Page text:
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Whistleblowers and journalists: The dangers of speaking up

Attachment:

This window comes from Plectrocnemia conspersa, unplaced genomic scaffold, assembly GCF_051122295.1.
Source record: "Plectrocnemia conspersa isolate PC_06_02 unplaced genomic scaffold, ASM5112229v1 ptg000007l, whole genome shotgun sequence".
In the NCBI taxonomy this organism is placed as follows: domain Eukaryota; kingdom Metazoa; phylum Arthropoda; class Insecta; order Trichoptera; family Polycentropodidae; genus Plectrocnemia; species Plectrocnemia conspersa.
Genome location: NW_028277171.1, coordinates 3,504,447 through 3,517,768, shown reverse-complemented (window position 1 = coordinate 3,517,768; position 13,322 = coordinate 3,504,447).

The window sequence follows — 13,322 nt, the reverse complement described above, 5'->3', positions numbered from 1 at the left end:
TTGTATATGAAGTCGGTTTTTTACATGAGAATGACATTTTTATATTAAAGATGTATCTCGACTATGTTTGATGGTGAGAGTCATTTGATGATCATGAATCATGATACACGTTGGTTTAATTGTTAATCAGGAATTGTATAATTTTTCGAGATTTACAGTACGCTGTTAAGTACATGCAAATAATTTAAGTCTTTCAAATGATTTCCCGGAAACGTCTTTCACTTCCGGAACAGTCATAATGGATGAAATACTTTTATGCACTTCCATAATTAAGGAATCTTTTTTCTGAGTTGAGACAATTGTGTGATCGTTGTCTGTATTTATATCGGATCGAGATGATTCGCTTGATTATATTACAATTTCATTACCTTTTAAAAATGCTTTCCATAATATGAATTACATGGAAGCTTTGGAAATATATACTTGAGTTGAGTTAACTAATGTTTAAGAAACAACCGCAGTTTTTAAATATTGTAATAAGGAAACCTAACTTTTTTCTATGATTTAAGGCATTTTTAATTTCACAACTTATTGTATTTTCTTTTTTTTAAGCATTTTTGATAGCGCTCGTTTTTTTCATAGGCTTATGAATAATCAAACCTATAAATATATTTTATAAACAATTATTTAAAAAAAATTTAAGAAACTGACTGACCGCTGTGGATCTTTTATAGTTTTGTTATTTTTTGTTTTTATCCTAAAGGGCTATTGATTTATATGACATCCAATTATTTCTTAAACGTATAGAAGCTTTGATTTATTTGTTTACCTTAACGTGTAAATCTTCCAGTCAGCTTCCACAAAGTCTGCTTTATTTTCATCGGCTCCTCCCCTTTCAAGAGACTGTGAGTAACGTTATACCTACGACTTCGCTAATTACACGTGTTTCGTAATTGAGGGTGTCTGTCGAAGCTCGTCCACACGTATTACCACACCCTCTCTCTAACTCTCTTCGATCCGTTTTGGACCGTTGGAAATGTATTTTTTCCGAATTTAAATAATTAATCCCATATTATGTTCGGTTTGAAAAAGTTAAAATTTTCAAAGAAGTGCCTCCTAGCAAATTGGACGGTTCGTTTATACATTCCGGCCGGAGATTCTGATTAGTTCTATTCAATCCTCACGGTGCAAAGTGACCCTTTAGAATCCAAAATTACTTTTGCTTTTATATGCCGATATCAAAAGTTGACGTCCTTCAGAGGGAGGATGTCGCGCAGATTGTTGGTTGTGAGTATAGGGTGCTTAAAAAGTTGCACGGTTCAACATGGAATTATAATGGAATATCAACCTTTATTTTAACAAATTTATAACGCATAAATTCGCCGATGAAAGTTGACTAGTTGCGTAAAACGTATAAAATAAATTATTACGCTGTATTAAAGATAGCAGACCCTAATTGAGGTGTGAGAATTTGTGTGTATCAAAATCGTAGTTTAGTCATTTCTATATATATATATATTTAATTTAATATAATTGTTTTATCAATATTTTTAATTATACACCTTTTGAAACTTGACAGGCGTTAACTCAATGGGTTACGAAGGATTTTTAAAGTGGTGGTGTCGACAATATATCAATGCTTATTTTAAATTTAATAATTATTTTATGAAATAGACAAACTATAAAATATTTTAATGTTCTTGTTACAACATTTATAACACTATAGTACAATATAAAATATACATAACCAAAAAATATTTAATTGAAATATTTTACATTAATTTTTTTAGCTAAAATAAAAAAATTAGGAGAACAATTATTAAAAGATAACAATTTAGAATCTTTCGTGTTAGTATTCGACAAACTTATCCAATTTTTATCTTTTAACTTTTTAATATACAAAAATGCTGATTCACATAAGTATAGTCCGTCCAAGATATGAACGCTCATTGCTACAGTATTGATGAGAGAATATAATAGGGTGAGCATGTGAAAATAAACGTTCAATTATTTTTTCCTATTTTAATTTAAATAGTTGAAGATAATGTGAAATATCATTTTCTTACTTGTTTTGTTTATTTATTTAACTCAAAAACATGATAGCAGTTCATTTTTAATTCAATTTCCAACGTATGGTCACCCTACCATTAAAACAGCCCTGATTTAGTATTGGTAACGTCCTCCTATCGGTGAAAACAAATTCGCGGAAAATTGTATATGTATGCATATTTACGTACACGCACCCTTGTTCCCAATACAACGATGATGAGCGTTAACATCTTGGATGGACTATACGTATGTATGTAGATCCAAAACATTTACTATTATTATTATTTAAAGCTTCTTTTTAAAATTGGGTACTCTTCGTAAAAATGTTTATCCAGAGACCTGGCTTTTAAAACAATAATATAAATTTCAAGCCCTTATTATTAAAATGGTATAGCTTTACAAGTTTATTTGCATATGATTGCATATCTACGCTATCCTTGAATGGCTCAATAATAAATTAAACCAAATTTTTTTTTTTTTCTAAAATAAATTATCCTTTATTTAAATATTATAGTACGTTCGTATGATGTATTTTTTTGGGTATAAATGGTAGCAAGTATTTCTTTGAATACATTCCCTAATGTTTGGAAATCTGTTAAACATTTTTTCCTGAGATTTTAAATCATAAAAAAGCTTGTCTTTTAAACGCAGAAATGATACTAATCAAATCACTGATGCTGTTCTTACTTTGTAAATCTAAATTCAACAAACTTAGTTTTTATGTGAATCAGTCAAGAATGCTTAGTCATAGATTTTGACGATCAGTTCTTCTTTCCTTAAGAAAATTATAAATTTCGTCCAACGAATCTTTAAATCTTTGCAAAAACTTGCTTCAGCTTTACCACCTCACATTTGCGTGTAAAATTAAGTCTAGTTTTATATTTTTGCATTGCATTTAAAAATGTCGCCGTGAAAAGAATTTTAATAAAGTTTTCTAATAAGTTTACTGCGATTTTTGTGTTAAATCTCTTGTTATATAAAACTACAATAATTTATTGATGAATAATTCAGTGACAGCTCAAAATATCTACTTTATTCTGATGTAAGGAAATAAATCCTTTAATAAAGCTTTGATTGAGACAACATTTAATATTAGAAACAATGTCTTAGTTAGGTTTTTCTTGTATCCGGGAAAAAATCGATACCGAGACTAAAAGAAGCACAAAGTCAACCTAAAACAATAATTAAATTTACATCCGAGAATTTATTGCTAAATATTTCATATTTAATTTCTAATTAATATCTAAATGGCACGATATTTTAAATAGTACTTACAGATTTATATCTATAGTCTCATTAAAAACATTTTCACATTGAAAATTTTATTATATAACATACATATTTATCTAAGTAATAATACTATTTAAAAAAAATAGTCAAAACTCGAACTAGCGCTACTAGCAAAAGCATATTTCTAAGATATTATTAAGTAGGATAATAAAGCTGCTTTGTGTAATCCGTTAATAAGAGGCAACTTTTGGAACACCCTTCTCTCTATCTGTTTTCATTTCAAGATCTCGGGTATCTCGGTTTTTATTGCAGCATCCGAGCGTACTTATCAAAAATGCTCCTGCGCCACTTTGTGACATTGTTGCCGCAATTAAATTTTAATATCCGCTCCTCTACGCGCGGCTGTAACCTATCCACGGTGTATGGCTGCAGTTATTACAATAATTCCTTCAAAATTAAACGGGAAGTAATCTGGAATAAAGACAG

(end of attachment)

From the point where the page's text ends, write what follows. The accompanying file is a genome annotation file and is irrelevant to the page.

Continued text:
In a panel about the dangers of whistleblowing in sport, lawyer and blogger Eloy Viera Cañive discussed censorship in the Cuban sports media and the intertwined relationship between sport, politics, and propaganda. In Cuba, sports are organized through government entities, not private associations. Cuba’s constitution, Article 54, recognizes “…the broadest freedom of speech and opinion” however, not when it involves government entities. Since sports are organized through the government, many of the types of sports stories Cuban sports journalists would want to cover (e.g., Cuban athletes’ new lives in the U.S., decreasing subsidies toward Cuban sport, exodus of top talent) could be considered a criticism of the government. And whoever “threatens, slanders, defames, insults, or in any way offends, verbally or [in writing], public officials or their agents, incurs a sanction of deprivation of liberty from 3 months to a year.” As Canive said, criticizing sports in Cuba IS criticizing the government. Kirsten Sparre, assistant professor at the Danish School of Media and Journalism at Aarhus University, presented on the dangers of working in sports journalism, particularly the criminal offenses carried out against female sports journalists. According to her study, 50 of the 78 incidents she coded for, across 35 countries and six continents, were related to football coverage. (See picture) ARD German TV’s Hajo Seppelt discussed the International Olympic Committees’ handling of whistleblowers and said improvements were needed, as well as financial support from WADA. This support would lead to more athletes being comfortable speaking out, he argued – especially when their lives are being threatened. There was also a general discussion about the need for sports journalists to be better educated on how sports actually work – as businesses and as governing bodies.

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